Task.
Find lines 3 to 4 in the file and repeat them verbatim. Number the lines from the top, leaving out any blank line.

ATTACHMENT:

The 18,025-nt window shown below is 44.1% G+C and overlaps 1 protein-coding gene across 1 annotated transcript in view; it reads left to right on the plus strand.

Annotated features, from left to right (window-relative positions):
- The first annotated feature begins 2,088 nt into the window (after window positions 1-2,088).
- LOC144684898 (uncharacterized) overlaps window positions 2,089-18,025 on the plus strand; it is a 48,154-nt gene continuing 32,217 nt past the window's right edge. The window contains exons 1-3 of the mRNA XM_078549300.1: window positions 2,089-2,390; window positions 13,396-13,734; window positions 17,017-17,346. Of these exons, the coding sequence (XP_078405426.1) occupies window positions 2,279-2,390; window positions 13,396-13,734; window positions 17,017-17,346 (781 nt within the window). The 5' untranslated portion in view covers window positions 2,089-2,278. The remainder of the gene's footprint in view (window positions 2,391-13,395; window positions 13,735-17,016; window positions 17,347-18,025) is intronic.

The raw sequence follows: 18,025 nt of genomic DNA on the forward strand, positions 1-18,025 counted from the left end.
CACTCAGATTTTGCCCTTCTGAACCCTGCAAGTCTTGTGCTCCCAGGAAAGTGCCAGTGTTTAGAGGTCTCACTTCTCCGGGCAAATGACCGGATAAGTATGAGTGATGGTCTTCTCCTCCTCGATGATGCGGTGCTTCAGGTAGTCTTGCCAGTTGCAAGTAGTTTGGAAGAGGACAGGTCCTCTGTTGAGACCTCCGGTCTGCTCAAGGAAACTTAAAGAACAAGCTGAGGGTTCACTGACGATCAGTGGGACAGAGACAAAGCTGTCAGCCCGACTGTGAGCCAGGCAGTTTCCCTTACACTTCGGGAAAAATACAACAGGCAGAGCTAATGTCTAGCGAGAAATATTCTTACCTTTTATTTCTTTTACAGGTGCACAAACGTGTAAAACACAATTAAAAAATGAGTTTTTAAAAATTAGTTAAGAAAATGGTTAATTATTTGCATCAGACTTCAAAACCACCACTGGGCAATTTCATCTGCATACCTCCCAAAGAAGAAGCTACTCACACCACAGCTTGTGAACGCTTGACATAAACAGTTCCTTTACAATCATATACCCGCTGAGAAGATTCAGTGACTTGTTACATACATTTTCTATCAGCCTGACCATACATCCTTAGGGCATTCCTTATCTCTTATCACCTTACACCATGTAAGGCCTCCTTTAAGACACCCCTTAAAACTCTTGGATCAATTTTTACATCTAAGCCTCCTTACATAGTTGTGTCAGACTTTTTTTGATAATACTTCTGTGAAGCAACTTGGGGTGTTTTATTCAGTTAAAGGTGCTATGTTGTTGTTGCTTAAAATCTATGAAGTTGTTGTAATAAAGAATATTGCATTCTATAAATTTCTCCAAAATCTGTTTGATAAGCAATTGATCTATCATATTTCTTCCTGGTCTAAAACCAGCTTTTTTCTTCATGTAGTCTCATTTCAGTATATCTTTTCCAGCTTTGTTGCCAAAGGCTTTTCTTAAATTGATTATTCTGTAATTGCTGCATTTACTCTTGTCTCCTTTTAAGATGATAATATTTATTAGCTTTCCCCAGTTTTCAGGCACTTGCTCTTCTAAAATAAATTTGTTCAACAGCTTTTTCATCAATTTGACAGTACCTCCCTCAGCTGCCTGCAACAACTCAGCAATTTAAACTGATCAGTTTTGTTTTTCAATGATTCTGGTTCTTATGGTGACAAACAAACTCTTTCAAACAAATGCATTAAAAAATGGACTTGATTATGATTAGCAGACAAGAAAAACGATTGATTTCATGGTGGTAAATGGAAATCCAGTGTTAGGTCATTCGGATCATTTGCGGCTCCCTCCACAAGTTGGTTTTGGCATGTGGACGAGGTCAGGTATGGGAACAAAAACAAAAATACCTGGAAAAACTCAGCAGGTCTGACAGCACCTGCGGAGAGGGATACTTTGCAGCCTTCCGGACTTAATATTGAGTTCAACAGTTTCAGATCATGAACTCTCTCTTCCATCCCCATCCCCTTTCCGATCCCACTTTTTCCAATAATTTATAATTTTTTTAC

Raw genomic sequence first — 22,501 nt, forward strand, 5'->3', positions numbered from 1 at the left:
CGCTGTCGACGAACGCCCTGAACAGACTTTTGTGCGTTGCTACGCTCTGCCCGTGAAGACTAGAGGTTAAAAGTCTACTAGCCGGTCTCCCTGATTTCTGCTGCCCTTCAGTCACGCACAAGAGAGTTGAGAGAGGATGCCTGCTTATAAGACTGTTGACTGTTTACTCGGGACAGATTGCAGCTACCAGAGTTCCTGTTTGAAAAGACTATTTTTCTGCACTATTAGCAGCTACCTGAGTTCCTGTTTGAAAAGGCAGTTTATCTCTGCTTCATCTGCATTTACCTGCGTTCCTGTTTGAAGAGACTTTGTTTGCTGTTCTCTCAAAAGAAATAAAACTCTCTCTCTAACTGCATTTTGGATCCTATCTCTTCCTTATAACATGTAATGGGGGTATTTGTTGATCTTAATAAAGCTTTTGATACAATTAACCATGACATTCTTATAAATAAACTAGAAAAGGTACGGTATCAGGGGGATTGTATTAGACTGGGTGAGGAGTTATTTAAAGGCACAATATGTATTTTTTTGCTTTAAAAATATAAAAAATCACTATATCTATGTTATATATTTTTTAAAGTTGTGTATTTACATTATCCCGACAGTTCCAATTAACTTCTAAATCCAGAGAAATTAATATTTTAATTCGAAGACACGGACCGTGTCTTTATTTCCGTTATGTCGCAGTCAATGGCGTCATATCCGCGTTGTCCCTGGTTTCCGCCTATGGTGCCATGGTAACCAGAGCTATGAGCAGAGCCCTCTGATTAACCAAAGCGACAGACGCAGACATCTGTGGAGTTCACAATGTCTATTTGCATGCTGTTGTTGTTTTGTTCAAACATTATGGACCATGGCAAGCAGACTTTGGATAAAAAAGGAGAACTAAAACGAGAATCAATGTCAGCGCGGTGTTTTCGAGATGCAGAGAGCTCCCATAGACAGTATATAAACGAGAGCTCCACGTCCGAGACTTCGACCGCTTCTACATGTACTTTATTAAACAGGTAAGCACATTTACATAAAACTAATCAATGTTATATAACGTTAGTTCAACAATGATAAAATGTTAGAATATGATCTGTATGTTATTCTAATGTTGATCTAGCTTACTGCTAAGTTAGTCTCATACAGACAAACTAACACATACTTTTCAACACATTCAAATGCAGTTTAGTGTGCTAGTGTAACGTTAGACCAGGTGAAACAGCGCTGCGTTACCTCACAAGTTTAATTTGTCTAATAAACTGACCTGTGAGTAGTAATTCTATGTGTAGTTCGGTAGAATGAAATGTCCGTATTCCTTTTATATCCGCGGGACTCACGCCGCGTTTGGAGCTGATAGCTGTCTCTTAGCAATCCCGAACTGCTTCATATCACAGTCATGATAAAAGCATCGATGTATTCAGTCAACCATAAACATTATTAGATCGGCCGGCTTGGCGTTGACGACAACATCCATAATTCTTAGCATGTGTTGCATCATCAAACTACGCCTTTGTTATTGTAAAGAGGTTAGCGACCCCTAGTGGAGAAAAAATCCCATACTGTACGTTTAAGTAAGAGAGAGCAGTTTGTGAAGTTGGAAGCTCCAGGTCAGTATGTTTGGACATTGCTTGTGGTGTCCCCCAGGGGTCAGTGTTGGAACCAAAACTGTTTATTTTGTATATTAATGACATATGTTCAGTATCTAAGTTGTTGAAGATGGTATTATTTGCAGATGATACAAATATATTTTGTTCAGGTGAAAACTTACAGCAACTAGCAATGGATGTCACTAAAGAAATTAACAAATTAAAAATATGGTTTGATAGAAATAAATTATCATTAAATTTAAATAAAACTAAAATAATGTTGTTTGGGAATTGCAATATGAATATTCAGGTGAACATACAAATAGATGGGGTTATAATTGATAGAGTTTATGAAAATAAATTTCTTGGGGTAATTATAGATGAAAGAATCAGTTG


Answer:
- The first annotated feature begins 2,088 nt into the window (after window positions 1-2,088).
- LOC144684898 (uncharacterized) overlaps window positions 2,089-18,025 on the plus strand; it is a 48,154-nt gene continuing 32,217 nt past the window's right edge. The window contains exons 1-3 of the mRNA XM_078549300.1: window positions 2,089-2,390; window positions 13,396-13,734; window positions 17,017-17,346. Of these exons, the coding sequence (XP_078405426.1) occupies window positions 2,279-2,390; window positions 13,396-13,734; window positions 17,017-17,346 (781 nt within the window). The 5' untranslated portion in view covers window positions 2,089-2,278. The remainder of the gene's footprint in view (window positions 2,391-13,395; window positions 13,735-17,016; window positions 17,347-18,025) is intronic.